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Elizabeth Taube is a chubby, unpretty teenager who falls in love with everyone- her piano teacher, the old man who takes her into the back of his store and dresses her in furs, and her smart, charismatic, beaten-down teacher, Max Stone.
Twenty Thousand Streets Under the Sky is the ultimate novel about pubs- the places where many of us spend our twenties, watching people come and go.
You may never have heard of Café Gratitude in San Francisco.
An ex-journalist and social worker, Bernard Hare returns home to the East End of Leeds where he encounters Urban Grimshaw, a pre-pubescent glue-sniffing lad, and his group of friends who have dropped out of society and mainly live in a shed.
Philip Larkin once wrote, ‘Lonely in Ireland, since it was not home, strangeness made sense.’ When I read this book, I was travelling on business, something I was used to doing. I was also dealing with grief.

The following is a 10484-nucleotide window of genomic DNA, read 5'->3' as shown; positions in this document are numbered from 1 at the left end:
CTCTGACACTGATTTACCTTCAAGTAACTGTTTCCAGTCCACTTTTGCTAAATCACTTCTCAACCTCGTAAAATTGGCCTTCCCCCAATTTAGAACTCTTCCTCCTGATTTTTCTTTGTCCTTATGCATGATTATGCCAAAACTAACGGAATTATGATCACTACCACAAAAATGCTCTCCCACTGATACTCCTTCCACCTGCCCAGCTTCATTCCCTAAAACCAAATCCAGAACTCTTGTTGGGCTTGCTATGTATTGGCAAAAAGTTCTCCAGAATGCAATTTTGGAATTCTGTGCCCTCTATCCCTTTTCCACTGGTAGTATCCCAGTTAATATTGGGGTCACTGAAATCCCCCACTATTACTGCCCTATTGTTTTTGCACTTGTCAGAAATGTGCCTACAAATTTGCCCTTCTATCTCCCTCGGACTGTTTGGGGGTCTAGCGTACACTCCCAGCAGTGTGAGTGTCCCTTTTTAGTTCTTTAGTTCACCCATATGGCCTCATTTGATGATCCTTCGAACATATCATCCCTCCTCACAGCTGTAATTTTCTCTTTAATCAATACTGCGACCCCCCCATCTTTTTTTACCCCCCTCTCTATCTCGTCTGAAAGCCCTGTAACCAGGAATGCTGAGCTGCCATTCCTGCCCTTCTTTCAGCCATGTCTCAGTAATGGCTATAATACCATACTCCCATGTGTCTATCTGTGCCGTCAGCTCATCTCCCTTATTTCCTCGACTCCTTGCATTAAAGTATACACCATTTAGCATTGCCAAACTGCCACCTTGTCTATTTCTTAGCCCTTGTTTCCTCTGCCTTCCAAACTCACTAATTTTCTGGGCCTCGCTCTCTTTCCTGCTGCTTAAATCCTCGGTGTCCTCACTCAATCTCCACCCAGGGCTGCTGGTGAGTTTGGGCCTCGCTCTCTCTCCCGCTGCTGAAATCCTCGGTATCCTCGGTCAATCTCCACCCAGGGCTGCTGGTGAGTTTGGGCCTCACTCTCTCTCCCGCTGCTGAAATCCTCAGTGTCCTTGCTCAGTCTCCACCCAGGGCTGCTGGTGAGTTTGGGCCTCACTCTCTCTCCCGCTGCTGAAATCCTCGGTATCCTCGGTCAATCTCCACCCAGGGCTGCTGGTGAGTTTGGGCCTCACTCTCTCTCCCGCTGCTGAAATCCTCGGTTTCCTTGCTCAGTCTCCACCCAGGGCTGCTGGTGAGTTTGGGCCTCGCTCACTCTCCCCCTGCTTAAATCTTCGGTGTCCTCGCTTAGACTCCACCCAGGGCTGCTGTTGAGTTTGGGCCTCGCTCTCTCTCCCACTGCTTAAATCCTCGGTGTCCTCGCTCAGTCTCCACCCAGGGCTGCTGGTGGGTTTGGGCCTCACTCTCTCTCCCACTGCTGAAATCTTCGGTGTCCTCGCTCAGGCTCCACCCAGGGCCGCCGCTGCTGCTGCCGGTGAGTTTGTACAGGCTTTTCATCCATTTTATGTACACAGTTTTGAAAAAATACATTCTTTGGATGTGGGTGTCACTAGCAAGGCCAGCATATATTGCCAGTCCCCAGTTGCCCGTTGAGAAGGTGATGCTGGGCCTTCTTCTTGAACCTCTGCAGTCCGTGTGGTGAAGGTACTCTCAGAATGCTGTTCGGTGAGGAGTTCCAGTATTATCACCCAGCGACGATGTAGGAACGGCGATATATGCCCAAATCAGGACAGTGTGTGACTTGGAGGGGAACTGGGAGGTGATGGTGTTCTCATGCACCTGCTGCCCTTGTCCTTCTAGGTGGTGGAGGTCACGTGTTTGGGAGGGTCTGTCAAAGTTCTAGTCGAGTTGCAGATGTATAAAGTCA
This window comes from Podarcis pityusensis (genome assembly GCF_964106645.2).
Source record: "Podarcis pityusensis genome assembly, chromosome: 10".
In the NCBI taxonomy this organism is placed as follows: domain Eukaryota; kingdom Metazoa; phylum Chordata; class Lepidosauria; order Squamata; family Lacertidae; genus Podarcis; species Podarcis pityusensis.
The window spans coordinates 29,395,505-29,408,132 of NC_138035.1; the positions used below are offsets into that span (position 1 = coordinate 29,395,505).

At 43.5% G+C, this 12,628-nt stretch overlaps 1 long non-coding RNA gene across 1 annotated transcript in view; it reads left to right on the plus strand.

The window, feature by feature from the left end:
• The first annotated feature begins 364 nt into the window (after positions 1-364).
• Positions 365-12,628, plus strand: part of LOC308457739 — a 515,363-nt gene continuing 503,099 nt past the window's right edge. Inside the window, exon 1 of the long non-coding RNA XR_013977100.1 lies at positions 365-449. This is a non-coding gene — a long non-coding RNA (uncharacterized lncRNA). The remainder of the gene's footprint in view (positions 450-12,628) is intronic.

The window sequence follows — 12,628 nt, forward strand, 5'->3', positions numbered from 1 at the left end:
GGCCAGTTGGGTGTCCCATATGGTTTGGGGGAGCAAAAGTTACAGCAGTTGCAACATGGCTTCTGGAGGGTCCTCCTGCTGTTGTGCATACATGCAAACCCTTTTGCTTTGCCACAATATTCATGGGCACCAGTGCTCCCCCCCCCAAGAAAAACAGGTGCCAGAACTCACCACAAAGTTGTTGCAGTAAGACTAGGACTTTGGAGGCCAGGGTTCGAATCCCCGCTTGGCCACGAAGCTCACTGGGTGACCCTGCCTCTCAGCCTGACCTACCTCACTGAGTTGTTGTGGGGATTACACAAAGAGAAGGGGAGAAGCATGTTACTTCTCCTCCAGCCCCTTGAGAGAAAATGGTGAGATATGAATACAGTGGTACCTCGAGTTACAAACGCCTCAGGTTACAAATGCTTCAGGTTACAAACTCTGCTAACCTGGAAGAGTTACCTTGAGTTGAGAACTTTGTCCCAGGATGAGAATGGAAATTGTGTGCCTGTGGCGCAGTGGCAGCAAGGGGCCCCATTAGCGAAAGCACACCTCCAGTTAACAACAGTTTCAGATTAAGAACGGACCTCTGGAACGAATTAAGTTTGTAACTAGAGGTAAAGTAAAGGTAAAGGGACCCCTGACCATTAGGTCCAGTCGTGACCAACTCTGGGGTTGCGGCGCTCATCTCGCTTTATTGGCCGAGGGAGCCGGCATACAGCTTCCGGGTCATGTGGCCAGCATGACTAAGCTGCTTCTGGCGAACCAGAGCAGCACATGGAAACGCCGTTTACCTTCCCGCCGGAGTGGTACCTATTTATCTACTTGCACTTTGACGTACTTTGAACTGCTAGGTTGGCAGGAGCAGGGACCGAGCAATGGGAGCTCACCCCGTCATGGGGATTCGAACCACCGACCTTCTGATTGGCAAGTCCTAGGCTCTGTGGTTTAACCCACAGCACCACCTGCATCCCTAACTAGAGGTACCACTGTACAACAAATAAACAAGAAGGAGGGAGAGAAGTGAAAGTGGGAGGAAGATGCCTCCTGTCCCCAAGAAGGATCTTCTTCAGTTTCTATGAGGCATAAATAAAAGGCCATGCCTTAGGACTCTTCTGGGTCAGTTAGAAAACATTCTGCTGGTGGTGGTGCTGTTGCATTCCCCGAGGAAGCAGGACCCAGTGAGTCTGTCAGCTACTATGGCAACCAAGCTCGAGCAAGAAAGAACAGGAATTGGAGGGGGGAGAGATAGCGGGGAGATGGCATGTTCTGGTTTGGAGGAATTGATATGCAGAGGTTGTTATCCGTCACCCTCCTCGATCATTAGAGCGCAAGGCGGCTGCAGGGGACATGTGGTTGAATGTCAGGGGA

Graphic novels often have a way of getting across human pain and loneliness that can’t be replicated in quite the same way without visual accompaniment.
Keynes’s humanity is palpable, despite the superficially dry subject matter. His fundamental appeal is that we understand ourselves better.
A story about dictatorship, in this case one which occurs within the family, and a young boy so entirely in the power of his father that he cannot speak the truth.
This is not really a film at all, or a book. It’s a video game. Video games are a form of escapism and fantasy. This is no exception. It is set in an unspecified future during an inter-galactic war. There are all the clichéd humanoid alien characters typical of the genre.
Kundera is often accused of misogyny, and this may be true of his (or his characters’) sexual fantasies. But when I first read this as teenager I was primarily moved by his female characters. In particular, he conveys the profound human sadness caused by infidelity and betrayal.